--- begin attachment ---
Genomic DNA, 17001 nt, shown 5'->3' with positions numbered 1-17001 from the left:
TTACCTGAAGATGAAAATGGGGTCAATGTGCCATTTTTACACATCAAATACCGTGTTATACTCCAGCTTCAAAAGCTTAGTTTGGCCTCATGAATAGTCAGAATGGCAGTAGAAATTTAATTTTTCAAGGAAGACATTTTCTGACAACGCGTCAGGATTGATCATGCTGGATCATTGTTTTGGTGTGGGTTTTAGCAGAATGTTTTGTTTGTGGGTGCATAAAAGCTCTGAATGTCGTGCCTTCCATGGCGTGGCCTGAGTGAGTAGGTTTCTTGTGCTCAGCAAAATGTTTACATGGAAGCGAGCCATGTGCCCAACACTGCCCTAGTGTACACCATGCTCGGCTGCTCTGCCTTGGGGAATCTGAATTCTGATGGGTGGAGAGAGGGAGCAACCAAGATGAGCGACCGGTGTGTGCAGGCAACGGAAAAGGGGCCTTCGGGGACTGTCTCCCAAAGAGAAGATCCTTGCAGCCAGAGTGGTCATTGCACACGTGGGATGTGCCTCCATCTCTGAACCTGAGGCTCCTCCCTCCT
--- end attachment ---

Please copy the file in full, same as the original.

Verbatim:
Genomic DNA, 17001 nt, shown 5'->3' with positions numbered 1-17001 from the left:
TTACCTGAAGATGAAAATGGGGTCAATGTGCCATTTTTACACATCAAATACCGTGTTATACTCCAGCTTCAAAAGCTTAGTTTGGCCTCATGAATAGTCAGAATGGCAGTAGAAATTTAATTTTTCAAGGAAGACATTTTCTGACAACGCGTCAGGATTGATCATGCTGGATCATTGTTTTGGTGTGGGTTTTAGCAGAATGTTTTGTTTGTGGGTGCATAAAAGCTCTGAATGTCGTGCCTTCCATGGCGTGGCCTGAGTGAGTAGGTTTCTTGTGCTCAGCAAAATGTTTACATGGAAGCGAGCCATGTGCCCAACACTGCCCTAGTGTACACCATGCTCGGCTGCTCTGCCTTGGGGAATCTGAATTCTGATGGGTGGAGAGAGGGAGCAACCAAGATGAGCGACCGGTGTGTGCAGGCAACGGAAAAGGGGCCTTCGGGGACTGTCTCCCAAAGAGAAGATCCTTGCAGCCAGAGTGGTCATTGCACACGTGGGATGTGCCTCCATCTCTGAACCTGAGGCTCCTCCCTCCT